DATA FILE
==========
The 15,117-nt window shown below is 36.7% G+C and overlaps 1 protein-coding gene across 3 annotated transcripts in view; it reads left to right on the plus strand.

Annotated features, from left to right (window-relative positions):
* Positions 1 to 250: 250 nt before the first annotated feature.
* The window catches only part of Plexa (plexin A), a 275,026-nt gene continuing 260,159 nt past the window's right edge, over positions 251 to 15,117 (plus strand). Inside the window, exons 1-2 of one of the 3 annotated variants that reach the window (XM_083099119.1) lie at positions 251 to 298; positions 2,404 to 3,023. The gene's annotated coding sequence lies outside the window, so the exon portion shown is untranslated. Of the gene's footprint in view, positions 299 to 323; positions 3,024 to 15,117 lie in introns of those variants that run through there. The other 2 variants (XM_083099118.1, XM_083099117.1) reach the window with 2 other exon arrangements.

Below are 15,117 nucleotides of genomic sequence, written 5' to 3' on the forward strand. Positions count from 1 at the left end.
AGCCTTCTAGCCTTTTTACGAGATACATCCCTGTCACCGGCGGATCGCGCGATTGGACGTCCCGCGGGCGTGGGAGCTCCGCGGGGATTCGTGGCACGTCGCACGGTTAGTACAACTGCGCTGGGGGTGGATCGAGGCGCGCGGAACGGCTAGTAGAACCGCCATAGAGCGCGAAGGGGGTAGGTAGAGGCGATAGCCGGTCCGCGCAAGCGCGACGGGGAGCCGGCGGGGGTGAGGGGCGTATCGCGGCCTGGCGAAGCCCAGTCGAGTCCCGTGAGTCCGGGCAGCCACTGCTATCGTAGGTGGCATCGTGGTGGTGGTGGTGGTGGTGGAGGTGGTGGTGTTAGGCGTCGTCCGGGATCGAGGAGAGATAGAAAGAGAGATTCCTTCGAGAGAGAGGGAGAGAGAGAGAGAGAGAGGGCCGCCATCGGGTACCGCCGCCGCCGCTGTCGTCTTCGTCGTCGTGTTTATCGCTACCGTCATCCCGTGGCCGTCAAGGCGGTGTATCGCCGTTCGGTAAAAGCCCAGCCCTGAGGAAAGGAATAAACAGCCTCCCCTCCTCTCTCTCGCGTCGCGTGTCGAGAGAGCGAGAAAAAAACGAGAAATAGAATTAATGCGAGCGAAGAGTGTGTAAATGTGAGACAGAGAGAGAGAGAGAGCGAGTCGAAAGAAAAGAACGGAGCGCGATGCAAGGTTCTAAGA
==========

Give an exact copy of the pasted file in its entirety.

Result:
The 15,117-nt window shown below is 36.7% G+C and overlaps 1 protein-coding gene across 3 annotated transcripts in view; it reads left to right on the plus strand.

Annotated features, from left to right (window-relative positions):
* Positions 1 to 250: 250 nt before the first annotated feature.
* The window catches only part of Plexa (plexin A), a 275,026-nt gene continuing 260,159 nt past the window's right edge, over positions 251 to 15,117 (plus strand). Inside the window, exons 1-2 of one of the 3 annotated variants that reach the window (XM_083099119.1) lie at positions 251 to 298; positions 2,404 to 3,023. The gene's annotated coding sequence lies outside the window, so the exon portion shown is untranslated. Of the gene's footprint in view, positions 299 to 323; positions 3,024 to 15,117 lie in introns of those variants that run through there. The other 2 variants (XM_083099118.1, XM_083099117.1) reach the window with 2 other exon arrangements.

Below are 15,117 nucleotides of genomic sequence, written 5' to 3' on the forward strand. Positions count from 1 at the left end.
AGCCTTCTAGCCTTTTTACGAGATACATCCCTGTCACCGGCGGATCGCGCGATTGGACGTCCCGCGGGCGTGGGAGCTCCGCGGGGATTCGTGGCACGTCGCACGGTTAGTACAACTGCGCTGGGGGTGGATCGAGGCGCGCGGAACGGCTAGTAGAACCGCCATAGAGCGCGAAGGGGGTAGGTAGAGGCGATAGCCGGTCCGCGCAAGCGCGACGGGGAGCCGGCGGGGGTGAGGGGCGTATCGCGGCCTGGCGAAGCCCAGTCGAGTCCCGTGAGTCCGGGCAGCCACTGCTATCGTAGGTGGCATCGTGGTGGTGGTGGTGGTGGTGGAGGTGGTGGTGTTAGGCGTCGTCCGGGATCGAGGAGAGATAGAAAGAGAGATTCCTTCGAGAGAGAGGGAGAGAGAGAGAGAGAGAGGGCCGCCATCGGGTACCGCCGCCGCCGCTGTCGTCTTCGTCGTCGTGTTTATCGCTACCGTCATCCCGTGGCCGTCAAGGCGGTGTATCGCCGTTCGGTAAAAGCCCAGCCCTGAGGAAAGGAATAAACAGCCTCCCCTCCTCTCTCTCGCGTCGCGTGTCGAGAGAGCGAGAAAAAAACGAGAAATAGAATTAATGCGAGCGAAGAGTGTGTAAATGTGAGACAGAGAGAGAGAGAGAGCGAGTCGAAAGAAAAGAACGGAGCGCGATGCAAGGTTCTAAGA